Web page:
Human rights MPs have warned care home managers about the potential administration costs of proposed new mental capacity legislation.
Human rights MPs say the assumption is flawed that “there will be no net change in costs to providers of authorisations and administration”.
Chair Harriet Harman MP said: “We believe [the Government] significantly underestimates the resources required for implementation.”
In a new report, human rights joint select committee MPs also raise specific concerns about the statements to be made by care home managers under the draft legislation. They point out that this does not include a record of the assessment of necessity and proportionality – only the capacity and medical assessments. They say: “We have serious reservations about whether the Bill does enough to protect those who are at risk of unlawful detention.”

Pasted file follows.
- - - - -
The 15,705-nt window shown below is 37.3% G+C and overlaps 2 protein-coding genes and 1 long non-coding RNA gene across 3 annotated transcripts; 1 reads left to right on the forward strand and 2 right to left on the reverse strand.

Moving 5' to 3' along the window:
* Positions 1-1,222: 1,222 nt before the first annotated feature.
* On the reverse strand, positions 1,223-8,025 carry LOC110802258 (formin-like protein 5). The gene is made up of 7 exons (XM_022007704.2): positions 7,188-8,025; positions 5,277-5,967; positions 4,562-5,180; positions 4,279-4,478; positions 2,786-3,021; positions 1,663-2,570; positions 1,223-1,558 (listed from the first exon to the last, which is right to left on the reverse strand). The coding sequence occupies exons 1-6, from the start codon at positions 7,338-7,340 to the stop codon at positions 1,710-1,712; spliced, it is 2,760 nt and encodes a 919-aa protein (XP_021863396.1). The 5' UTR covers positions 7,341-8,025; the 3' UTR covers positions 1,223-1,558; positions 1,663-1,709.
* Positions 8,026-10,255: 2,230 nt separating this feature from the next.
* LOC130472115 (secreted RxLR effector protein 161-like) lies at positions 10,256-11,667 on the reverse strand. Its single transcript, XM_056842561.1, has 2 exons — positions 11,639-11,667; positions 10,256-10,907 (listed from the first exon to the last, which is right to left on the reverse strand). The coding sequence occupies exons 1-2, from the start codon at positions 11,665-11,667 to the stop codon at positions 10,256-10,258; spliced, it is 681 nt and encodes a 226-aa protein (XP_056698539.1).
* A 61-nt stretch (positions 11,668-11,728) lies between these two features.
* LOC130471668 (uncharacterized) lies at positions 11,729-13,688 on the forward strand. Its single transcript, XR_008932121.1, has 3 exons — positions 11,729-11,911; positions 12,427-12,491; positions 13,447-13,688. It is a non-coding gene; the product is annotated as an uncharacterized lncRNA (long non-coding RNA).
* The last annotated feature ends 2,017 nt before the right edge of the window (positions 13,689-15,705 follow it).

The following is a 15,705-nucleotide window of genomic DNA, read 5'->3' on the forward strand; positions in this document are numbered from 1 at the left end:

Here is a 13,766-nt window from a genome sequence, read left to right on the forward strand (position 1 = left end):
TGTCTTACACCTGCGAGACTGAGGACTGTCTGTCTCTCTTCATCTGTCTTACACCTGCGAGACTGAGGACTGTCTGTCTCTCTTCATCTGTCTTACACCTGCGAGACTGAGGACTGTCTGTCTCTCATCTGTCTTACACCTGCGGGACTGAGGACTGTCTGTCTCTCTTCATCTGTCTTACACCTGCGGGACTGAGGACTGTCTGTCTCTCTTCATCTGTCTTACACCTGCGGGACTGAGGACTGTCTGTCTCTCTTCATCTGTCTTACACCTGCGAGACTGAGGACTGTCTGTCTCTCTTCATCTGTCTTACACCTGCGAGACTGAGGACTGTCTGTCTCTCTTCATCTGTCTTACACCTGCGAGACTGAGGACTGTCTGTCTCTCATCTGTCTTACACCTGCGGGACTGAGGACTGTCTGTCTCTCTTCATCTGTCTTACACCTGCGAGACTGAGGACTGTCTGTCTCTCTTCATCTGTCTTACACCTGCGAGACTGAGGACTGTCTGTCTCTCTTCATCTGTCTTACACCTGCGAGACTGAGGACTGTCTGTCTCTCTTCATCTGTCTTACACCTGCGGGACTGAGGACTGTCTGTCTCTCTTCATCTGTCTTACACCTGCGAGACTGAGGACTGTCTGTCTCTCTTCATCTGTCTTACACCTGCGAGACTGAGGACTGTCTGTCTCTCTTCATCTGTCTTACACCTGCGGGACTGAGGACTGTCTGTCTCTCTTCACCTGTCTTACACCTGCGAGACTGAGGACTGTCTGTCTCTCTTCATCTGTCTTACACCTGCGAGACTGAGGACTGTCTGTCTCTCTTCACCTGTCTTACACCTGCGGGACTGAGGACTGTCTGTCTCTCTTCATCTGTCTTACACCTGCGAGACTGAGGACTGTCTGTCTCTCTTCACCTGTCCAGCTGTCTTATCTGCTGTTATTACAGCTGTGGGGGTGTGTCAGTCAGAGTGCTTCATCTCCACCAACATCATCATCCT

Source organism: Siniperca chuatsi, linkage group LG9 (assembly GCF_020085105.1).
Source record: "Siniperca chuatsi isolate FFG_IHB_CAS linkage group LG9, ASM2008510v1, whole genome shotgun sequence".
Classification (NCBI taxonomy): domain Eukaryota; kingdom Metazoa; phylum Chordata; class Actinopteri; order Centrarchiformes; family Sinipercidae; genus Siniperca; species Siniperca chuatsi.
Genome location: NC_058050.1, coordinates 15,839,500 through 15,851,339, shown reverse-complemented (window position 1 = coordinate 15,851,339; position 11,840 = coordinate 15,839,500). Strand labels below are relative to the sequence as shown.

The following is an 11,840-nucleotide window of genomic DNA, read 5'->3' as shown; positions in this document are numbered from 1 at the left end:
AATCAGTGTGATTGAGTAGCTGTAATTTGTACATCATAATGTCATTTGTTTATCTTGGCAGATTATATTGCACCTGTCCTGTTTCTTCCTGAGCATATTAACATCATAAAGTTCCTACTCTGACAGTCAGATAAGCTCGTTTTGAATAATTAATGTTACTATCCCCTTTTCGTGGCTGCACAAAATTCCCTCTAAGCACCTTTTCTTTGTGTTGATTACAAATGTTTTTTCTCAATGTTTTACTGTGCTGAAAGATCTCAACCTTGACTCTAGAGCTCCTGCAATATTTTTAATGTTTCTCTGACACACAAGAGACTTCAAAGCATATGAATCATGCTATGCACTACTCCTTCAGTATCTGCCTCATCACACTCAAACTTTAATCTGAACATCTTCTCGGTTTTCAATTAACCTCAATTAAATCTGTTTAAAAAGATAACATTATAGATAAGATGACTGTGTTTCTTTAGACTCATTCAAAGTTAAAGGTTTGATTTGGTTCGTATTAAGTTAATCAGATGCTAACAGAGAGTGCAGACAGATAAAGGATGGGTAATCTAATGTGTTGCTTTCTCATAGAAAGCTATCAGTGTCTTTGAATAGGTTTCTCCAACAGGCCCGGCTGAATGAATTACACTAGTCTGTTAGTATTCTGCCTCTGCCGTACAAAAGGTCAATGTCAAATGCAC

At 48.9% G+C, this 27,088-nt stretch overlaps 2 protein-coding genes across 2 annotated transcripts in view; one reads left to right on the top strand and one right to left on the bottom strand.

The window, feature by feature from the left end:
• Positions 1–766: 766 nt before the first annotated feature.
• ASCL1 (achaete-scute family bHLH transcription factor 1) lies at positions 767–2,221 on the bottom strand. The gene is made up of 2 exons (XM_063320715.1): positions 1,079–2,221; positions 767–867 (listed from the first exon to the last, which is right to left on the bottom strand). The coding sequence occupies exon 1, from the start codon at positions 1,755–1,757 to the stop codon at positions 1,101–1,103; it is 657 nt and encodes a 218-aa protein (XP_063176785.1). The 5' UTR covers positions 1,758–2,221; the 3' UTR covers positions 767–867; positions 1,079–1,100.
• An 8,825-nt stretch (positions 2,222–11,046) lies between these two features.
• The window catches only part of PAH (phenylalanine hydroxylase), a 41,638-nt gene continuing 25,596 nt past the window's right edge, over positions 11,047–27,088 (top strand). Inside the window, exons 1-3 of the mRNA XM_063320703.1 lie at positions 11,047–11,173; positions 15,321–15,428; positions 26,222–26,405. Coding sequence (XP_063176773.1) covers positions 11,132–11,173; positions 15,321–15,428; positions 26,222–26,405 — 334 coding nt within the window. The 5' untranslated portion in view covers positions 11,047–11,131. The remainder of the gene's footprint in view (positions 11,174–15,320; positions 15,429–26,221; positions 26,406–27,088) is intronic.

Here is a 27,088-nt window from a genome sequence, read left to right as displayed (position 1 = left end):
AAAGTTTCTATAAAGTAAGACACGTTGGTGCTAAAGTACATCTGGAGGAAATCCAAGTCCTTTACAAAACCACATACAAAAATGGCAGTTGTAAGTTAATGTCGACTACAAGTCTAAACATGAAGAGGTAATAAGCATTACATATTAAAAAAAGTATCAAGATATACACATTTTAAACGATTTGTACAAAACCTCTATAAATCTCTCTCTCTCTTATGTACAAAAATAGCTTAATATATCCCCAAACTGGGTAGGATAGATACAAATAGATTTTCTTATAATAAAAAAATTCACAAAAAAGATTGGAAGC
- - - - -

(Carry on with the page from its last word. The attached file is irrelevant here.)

The MPs have called for a number of extra human rights safeguards to be put in place, including a duty to consult the cared-for person directly; and for a broader criterion for referral to an Authorised Mental Capacity Professional (including situations such as when a cared-for person is prohibited contact with named persons, when the person is deprived of their liberty for psychiatric treatment, or for those with very high levels of restraint). The also seek stronger rights for independent advocacy, and for relatives or those with a genuine relationship with the cared-for person to be able to raise objections.